The latest cohort features inventors who hail from across the world, based in multiple CITRIS campuses. They found each other in a variety of ways: classmates who met at a college party in the U.K. looking to save lives with improved medical technology, childhood friends eager to reduce consumer waste, and professors and students working together to bring their research to market. They offer a breadth of expertise, with academic backgrounds in religious studies, computational media, microbiology and more.
“We’re very excited to support this new cohort in translating their science, research and technology into meaningful impact in society,” said CITRIS Foundry Director Kira Gardner. “It’s no surprise that the majority of this group are addressing challenges relating to health, given the current world crises. CITRIS and the University of California provide them the perfect ecosystem of best-in-class innovation, always done through a people-centered approach.”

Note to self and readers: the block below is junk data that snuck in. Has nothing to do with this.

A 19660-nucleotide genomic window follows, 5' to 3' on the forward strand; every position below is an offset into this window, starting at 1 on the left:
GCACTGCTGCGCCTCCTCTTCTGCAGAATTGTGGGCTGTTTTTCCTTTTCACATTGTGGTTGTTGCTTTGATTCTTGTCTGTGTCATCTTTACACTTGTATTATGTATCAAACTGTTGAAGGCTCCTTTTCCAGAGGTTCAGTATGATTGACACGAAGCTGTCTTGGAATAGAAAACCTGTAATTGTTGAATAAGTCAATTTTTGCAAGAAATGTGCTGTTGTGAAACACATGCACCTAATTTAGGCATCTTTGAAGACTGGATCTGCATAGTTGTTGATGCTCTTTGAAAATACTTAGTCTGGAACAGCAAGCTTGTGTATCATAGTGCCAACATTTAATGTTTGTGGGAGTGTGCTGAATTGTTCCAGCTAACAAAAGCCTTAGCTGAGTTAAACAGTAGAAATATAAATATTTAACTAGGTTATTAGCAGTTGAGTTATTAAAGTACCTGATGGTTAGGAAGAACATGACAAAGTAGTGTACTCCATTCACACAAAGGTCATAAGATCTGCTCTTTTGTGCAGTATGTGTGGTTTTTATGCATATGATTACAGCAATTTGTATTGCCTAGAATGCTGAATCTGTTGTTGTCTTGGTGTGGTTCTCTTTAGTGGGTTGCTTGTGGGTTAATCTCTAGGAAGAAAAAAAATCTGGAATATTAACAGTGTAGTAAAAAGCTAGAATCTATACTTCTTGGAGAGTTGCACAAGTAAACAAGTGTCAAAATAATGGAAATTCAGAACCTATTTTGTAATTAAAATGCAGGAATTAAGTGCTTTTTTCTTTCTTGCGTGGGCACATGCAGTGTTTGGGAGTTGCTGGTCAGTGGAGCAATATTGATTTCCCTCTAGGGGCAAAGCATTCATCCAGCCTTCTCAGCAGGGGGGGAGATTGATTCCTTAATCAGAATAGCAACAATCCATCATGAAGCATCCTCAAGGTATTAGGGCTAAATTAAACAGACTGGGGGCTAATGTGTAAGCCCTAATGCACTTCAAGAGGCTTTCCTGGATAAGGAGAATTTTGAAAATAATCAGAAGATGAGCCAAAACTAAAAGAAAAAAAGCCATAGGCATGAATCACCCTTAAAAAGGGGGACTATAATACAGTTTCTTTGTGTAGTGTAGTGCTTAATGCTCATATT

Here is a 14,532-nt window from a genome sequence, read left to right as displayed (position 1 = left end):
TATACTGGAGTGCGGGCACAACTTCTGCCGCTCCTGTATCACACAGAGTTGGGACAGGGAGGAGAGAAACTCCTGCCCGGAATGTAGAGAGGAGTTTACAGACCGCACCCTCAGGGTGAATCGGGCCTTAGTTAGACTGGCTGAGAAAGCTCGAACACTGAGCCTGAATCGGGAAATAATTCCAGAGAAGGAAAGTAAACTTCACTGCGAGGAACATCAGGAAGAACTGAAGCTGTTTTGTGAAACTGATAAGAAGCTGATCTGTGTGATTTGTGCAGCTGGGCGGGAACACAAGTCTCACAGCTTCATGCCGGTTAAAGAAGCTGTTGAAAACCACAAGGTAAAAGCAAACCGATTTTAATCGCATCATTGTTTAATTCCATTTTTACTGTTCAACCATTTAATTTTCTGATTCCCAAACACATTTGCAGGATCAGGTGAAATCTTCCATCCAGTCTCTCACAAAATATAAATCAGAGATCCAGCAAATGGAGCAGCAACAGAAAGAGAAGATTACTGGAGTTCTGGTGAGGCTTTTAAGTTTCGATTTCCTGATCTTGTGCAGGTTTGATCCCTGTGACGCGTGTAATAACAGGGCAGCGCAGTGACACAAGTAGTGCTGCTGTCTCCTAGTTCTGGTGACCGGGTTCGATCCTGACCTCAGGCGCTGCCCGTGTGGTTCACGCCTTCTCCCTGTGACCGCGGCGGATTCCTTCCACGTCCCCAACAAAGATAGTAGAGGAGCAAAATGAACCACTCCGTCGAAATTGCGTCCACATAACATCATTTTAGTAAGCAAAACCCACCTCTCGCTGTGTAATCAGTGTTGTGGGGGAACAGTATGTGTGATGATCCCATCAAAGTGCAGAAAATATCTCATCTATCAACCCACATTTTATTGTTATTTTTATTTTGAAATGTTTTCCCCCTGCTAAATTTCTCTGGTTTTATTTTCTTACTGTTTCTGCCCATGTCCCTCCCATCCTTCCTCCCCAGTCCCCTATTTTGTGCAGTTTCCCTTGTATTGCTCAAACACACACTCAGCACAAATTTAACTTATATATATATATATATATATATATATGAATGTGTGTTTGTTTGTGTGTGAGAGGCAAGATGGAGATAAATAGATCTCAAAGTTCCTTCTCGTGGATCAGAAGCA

Improving health outcomes, for everyone
Nearly half of the cohort’s projects center around health issues — from the dangerous proliferation of antibiotic-resistant disease, addressed by superbug-battler MycoPhage Therapeutics, to the frustrations of inflexible patient monitoring software, made modular by PIMAP, to the perpetual struggle to diagnose cancer earlier, taken on by LincRNA.
Several teams seek to examine health inequity and the lack of resources available for patients and providers alike with their inventions. One group, Immergo Labs, has created a telehealth platform for physical therapists to treat patients through virtual reality, or VR, headsets.